Transit’s electronic fare boxes go online Friday May the 31st

YWG busAfter waiting for a good time, finally the digital fares boxes are making its debut.

Eight of Winnipeg Transit’s buses have been equipped with the machines.

Winnipeg Transit’s long-awaited electronic fare boxes will begin to go online on Friday.

Eight of Winnipeg Transit’s 565 buses have been equipped with the $20,000 machines that accept coins, issue transfers and — late this year — will start reading programmable smart cards.

?All transit buses will have the new readers by early July, transit plant manager Tony Dreolini said.

The smart card readers will go online by December, if not earlier. Before they do, transfers and tickets will be accepted manually and riders with passes may continue to show them to drivers.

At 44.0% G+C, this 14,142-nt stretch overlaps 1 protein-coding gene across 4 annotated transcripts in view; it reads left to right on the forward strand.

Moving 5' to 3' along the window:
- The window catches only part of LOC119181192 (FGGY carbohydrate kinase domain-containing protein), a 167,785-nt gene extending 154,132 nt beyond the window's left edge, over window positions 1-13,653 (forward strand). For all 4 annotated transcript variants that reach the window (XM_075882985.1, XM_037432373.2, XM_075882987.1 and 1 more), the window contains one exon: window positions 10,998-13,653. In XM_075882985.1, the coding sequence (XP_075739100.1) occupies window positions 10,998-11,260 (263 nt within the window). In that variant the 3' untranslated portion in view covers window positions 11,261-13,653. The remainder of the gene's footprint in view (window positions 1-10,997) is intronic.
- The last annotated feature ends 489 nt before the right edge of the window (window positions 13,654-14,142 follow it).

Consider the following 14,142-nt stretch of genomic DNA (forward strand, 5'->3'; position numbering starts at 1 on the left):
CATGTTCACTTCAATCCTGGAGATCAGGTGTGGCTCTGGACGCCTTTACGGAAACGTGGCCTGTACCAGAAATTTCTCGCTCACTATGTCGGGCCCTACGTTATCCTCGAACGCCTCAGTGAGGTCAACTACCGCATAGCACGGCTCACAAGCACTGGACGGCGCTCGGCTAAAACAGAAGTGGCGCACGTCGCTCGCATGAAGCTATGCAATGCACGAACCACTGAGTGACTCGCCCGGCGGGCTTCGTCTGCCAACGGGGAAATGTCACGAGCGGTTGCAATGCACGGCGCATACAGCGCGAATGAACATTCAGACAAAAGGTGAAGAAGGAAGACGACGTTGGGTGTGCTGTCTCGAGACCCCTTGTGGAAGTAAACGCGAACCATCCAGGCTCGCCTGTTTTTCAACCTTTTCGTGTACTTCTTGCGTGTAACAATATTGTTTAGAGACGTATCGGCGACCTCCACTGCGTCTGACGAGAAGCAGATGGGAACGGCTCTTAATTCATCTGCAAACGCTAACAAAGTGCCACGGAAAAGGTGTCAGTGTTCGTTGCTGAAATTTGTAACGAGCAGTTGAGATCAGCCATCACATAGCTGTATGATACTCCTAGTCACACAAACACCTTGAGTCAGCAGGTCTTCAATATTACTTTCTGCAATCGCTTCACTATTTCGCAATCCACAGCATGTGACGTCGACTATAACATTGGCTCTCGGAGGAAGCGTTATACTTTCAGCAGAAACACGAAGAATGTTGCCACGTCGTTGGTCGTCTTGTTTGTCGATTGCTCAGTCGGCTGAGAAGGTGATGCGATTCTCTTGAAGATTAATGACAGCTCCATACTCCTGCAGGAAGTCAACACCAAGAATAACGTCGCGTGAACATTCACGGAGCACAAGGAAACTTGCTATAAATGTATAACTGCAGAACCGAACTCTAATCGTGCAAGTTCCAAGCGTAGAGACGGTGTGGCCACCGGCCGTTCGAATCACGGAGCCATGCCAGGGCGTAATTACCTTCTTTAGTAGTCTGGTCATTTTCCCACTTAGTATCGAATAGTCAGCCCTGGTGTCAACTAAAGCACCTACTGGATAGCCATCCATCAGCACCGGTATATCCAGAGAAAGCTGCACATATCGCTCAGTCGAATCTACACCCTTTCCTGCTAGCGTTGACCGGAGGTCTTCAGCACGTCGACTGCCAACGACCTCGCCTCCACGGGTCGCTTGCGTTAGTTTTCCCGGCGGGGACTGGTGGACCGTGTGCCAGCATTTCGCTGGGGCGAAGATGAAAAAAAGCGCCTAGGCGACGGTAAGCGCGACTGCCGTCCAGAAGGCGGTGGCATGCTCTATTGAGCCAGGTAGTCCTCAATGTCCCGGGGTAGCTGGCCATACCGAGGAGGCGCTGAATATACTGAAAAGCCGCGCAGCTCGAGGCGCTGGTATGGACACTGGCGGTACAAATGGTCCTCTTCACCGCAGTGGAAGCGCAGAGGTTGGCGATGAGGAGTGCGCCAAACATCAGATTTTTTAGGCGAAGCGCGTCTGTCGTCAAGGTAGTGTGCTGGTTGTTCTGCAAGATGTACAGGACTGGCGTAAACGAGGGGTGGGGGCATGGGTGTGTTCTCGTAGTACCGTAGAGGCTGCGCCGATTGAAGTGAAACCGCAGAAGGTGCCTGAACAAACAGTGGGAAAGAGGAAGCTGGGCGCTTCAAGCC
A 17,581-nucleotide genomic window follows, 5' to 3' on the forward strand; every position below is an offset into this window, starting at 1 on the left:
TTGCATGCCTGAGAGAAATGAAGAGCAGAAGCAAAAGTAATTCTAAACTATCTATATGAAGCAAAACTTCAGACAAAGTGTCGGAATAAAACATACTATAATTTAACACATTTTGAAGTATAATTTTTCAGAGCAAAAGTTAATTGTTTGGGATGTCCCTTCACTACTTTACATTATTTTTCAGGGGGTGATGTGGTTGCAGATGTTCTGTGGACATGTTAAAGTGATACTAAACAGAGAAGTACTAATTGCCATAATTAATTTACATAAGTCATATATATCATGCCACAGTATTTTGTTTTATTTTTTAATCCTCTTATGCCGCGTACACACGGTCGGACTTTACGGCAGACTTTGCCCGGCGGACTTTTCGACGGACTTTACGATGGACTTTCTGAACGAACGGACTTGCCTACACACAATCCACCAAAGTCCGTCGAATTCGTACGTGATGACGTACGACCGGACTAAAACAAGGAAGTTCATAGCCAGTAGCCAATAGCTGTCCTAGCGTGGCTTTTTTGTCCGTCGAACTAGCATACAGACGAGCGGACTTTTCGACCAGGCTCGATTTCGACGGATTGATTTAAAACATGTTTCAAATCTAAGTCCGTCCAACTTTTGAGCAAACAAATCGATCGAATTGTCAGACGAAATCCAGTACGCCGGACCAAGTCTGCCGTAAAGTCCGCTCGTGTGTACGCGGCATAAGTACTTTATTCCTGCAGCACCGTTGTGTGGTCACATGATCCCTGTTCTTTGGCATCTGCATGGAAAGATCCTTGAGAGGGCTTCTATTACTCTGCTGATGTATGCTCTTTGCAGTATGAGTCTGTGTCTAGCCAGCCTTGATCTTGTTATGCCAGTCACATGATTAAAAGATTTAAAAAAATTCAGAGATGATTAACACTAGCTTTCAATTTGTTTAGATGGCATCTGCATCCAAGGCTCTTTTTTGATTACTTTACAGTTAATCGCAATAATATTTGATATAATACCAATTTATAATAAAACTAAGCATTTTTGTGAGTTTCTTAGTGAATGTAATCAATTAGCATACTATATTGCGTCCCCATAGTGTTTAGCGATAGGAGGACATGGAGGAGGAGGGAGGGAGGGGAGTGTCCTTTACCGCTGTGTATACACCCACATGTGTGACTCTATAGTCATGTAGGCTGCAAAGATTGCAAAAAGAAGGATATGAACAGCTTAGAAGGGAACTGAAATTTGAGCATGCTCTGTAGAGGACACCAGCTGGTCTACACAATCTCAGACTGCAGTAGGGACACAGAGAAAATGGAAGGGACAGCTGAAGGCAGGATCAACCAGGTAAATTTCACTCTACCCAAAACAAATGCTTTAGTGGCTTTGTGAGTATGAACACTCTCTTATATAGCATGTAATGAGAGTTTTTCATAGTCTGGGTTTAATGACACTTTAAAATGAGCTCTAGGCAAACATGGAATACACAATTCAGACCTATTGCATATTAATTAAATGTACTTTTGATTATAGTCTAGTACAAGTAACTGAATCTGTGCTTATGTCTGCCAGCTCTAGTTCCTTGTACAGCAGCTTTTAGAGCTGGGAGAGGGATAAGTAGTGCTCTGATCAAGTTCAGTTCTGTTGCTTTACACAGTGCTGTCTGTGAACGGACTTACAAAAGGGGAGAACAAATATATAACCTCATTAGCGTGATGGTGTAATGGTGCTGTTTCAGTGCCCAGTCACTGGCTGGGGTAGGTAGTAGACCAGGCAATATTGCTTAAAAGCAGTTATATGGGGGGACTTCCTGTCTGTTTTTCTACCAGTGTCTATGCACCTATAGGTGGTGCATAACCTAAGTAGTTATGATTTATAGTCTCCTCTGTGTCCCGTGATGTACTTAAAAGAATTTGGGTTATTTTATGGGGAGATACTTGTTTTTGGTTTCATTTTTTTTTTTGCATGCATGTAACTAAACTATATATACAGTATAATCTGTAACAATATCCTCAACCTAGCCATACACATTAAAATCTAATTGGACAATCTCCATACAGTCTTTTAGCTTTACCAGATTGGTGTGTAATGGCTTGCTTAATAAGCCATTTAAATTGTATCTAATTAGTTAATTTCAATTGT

The entire technological upgrade, originally envisioned in 2003, cost $17.8 million.

It took longer than expected to implement because the mobile technology did not yet exist, Dreolini said.

The new transfers issued by the machines are smaller and feature QR codes.

Like everything else in life patience and understanding are expecting from the public specially going on a digital era, although this system has been used in several cities around the world and has demonstrated to be a successful tool.

Digital fareboxes

Brampton bus driver taken to hospital after fight with passenger

A Brampton Transit bus driver was taken to hospital after a fight broke out between the driver and a passenger Tuesday afternoon.

Peel police received the call at about 1 p.m. and arrested the male passenger after he fled on foot near Queen St. E. and Kennedy Rd. N.

The bus driver was taken to a local hospital with minor injuries, police said.

No charges have been laid yet, but they are expected, police said.

Assault on Brampton bus driver

Help needed for victims of OK City tornado

When Mother Nature unleashed her wrath with Hurricane Sandy, ATU members stepped up ? as we always do ? to help our brothers and sisters impacted by donating the?ATU Disaster Relief Fund.

Now, it’s happened again.OK Tornado